Deception Island | What secret is this beautiful Antarctic island hiding?

This is Deception Island. Located just off the edge of Antarctica, it’s the shape of a horseshoe and the emerald blue water in the middle hides something rather more powerful underneath. Shrouded in mystery and with a fascinating history, this place is now visited by 15,000 visitors a year. Though the tourism industry is relatively new, Deception Island is perhaps Antarctica’s most storied port of commerce. 

That is despite the fact the entire island is actually an active volcano…

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Deception Island in the South Shetland Islands. Credit: Getty Images

The name Deception Island disguises its true identity, as one of only two active volcanoes in Antarctica. Its port, known as Port Foster, is the flooded crater of a volcano, with its distinctive shape formed by a violent eruption 10,000 years ago. It is believed to have blown the top off the mountain, creating a space that seawater could access. The result is one of the few places in the world where boats can sail directly into the centre of an active volcanic caldera. 

The volcano in the South Shetland Islands has seen far more recent eruptions than 10,000 years ago, however, with three major ones as recently as 1967, 1969 and 1970. At that time, scientific research stations were operating on the island, and both Chilean and British manned outposts were destroyed by the volcano. In the aftermath, the island was abandoned, though much of the infrastructure from that time remains today.

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Whaler’s Bay, Deception Island. Credit: Getty Images

Unsurprisingly, the volcano has spent the vast majority of its life uninhabited by humans. Its first known discovery came only in 1819, by British sailor William Smith. It was then visited by the American seal hunter Nathaniel Palmer, who is said to have coined the name ‘Deception’ due to the hidden central lagoon.

Palmer was involved in the brief seal hunting industry on Deception Island, which came to an end in the mid-1820s with the South Shetland seal population all but extinct. Deception Island never had as many as neighbouring islands, but its location and protection from the wind made it an easier place for the hunters to rest and set up bases.

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A map of Deception Island. Credit: Wikimedia.

The second wave of Deception Islanders came nearly 80 years later and lasted for a lot longer. In 1912, Norwegian whalers arrived and built the only land-based commercial whaling station in the Antarctic. It was again an ideal location to establish a base, and the whalers built residences, a kitchen, a hospital and a small cemetery on the island. Pigs were kept for food, and the hunted whales were processed in Deception’s protected cove.

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During the height of the summer, it’s believed that 500 people could have been living on Deception Island. The whalers worked predominantly on floating factory ships, processing vast amounts of whale blubber into whale oil, a valuable commodity in the early 20th century. As many as a dozen of these factories operated on the island at once, and again the infrastructure from this whaling boom on the Southern Shetland remains to this day, with silos and boilers still standing, a century on.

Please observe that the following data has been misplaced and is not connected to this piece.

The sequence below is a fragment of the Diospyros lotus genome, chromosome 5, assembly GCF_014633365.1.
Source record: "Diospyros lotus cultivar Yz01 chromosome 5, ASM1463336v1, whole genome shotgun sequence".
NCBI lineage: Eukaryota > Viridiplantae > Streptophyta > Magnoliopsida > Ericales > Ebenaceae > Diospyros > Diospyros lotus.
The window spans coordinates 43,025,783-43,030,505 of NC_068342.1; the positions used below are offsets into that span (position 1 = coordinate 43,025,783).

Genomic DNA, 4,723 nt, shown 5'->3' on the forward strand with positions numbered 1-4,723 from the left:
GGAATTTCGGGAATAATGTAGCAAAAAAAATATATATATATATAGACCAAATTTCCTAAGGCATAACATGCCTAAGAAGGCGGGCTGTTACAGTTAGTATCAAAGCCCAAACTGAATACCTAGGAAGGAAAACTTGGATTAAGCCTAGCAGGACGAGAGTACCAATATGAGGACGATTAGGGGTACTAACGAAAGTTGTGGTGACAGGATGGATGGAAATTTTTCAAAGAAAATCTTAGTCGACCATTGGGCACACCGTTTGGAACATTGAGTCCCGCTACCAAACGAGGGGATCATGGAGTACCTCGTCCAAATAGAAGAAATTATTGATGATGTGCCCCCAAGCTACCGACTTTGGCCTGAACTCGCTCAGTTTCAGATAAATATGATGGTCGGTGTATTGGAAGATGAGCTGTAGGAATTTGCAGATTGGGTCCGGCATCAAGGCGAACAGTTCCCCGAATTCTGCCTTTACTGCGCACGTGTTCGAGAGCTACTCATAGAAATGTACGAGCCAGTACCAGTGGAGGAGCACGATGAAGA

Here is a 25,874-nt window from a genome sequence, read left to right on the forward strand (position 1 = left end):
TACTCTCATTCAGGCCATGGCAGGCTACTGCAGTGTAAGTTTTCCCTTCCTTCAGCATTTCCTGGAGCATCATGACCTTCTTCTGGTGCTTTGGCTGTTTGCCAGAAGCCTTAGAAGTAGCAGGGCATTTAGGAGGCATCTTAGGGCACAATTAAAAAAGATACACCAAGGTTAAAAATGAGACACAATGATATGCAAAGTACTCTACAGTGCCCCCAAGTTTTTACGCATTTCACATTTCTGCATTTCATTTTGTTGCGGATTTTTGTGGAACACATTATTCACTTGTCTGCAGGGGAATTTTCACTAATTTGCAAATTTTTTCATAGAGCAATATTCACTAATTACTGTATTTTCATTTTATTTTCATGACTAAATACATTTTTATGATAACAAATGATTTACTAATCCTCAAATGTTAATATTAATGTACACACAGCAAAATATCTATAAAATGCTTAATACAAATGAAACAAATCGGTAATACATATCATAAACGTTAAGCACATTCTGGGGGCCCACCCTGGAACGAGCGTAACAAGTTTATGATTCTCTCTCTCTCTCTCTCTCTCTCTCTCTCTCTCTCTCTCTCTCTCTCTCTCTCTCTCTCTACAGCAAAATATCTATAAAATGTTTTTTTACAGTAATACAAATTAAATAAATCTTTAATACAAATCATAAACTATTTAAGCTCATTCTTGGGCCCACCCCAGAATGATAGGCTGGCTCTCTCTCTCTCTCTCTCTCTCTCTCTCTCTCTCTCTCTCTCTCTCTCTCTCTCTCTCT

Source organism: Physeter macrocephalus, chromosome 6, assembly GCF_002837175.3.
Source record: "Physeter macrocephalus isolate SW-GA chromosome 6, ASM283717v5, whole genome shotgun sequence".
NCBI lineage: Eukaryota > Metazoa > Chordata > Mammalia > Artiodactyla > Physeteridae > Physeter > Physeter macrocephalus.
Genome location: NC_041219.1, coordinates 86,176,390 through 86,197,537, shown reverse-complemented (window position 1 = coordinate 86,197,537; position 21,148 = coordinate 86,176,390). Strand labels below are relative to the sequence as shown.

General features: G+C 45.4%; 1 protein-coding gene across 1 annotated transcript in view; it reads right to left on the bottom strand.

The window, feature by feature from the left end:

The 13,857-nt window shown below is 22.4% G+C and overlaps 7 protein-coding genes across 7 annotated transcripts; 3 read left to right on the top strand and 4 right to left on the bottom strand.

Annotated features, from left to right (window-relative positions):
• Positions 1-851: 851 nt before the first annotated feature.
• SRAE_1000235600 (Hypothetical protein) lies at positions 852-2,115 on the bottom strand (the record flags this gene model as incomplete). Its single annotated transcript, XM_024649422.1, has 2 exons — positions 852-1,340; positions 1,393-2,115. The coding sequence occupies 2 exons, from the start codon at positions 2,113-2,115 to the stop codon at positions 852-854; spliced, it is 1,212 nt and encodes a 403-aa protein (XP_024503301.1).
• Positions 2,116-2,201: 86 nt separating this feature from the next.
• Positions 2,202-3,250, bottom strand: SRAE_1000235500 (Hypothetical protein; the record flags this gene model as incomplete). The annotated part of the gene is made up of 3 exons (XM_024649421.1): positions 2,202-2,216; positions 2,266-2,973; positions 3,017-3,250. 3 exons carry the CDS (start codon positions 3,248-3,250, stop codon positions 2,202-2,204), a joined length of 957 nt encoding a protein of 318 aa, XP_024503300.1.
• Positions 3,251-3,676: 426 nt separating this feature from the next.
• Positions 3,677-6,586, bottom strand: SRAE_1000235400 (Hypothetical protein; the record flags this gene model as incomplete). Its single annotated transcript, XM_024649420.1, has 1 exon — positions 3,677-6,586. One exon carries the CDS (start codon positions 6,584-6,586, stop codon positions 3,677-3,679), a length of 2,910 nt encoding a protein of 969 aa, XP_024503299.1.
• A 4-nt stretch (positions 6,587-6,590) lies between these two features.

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Old whale oil tanks. Credit: Getty Images

Nigel Milus, a polar historian, gave a glimpse into what life was like for whalers living on Deception Island at the time, by quoting the Australian polar explorer and pilot, Sir Hubert Wilkins’ account of the New Year’s Eve celebrations back in 1928.

“One of the whalers thrust his long knife into this veritable whale-balloon, which promptly exploded, hurling both men into the harbour, where they had to be rescued by some of the few sober observers. Meanwhile, two other whalers had decided to ignite an explosives barge that was moored to the beach [which] contained 65 tonnes of black powder and other combustibles.” 

Wilkins had accessed the island with the first known flight antarctic flight, on a makeshift volcanic ash runway nearby Deception’s ‘Whalers Bay’. 

For over 20 years, Deception was the sight for large-scale whaling, but in 1931, with the price of whale oil falling, the whalers left Deception Island behind. Scientists from Chile and Britain moved to the volcano in their place. 

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Chinstrap Penguin porpoises while swimming along Bailey Head on Deception Island. Credit: Getty Images

The eruption of 1967 was enough to put the Chileans off returning. Their entire team survived the blast unharmed, though their base was destroyed. British scientists persisted, until 1969 at least, when the second eruption in three years deterred them, too. Nowadays, it is just Spain and Argentina who operate summertime bases on the island, monitoring the volcano’s seismic activity.

It is penguins, however, who are Deception Island’s most populous species. Bailey Head, on the easternmost part of the island, is home to almost 400,000 chinstrap penguins – the largest colony of the chinstraps in the world. Other penguins and seabirds stop there, with seals also returning to the island. For a site of so much destruction, and, in the early 20th century, so much death, the continual survival of natural life on an active volcano is rather more uplifting than other parts of Deception Island’s history.

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